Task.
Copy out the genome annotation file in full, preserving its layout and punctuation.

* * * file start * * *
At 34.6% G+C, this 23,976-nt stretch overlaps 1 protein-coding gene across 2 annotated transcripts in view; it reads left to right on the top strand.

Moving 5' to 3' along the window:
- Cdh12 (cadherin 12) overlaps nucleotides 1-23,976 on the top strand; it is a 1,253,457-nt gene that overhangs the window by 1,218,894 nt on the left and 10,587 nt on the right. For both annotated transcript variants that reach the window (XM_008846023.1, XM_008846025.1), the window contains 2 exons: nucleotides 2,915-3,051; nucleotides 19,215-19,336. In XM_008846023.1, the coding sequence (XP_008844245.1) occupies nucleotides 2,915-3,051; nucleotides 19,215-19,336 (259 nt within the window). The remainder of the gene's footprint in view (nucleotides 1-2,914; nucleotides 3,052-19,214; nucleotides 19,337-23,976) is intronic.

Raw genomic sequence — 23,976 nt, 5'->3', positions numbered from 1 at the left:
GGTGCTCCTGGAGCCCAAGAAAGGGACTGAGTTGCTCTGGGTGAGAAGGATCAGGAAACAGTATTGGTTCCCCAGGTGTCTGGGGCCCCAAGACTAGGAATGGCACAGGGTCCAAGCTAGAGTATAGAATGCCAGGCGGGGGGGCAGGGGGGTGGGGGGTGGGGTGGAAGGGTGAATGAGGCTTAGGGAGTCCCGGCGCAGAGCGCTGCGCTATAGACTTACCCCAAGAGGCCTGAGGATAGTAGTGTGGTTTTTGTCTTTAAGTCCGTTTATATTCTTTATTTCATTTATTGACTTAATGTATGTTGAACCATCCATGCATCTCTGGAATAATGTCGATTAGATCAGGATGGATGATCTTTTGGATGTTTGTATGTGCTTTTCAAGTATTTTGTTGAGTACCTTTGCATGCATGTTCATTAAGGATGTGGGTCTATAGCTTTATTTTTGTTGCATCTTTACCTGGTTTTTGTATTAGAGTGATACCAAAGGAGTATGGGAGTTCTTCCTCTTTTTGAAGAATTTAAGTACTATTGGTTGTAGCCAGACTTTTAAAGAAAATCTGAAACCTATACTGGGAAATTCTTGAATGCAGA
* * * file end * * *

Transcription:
At 34.6% G+C, this 23,976-nt stretch overlaps 1 protein-coding gene across 2 annotated transcripts in view; it reads left to right on the top strand.

Moving 5' to 3' along the window:
- Cdh12 (cadherin 12) overlaps nucleotides 1-23,976 on the top strand; it is a 1,253,457-nt gene that overhangs the window by 1,218,894 nt on the left and 10,587 nt on the right. For both annotated transcript variants that reach the window (XM_008846023.1, XM_008846025.1), the window contains 2 exons: nucleotides 2,915-3,051; nucleotides 19,215-19,336. In XM_008846023.1, the coding sequence (XP_008844245.1) occupies nucleotides 2,915-3,051; nucleotides 19,215-19,336 (259 nt within the window). The remainder of the gene's footprint in view (nucleotides 1-2,914; nucleotides 3,052-19,214; nucleotides 19,337-23,976) is intronic.

Raw genomic sequence — 23,976 nt, 5'->3', positions numbered from 1 at the left:
GGTGCTCCTGGAGCCCAAGAAAGGGACTGAGTTGCTCTGGGTGAGAAGGATCAGGAAACAGTATTGGTTCCCCAGGTGTCTGGGGCCCCAAGACTAGGAATGGCACAGGGTCCAAGCTAGAGTATAGAATGCCAGGCGGGGGGGCAGGGGGGTGGGGGGTGGGGTGGAAGGGTGAATGAGGCTTAGGGAGTCCCGGCGCAGAGCGCTGCGCTATAGACTTACCCCAAGAGGCCTGAGGATAGTAGTGTGGTTTTTGTCTTTAAGTCCGTTTATATTCTTTATTTCATTTATTGACTTAATGTATGTTGAACCATCCATGCATCTCTGGAATAATGTCGATTAGATCAGGATGGATGATCTTTTGGATGTTTGTATGTGCTTTTCAAGTATTTTGTTGAGTACCTTTGCATGCATGTTCATTAAGGATGTGGGTCTATAGCTTTATTTTTGTTGCATCTTTACCTGGTTTTTGTATTAGAGTGATACCAAAGGAGTATGGGAGTTCTTCCTCTTTTTGAAGAATTTAAGTACTATTGGTTGTAGCCAGACTTTTAAAGAAAATCTGAAACCTATACTGGGAAATTCTTGAATGCAGA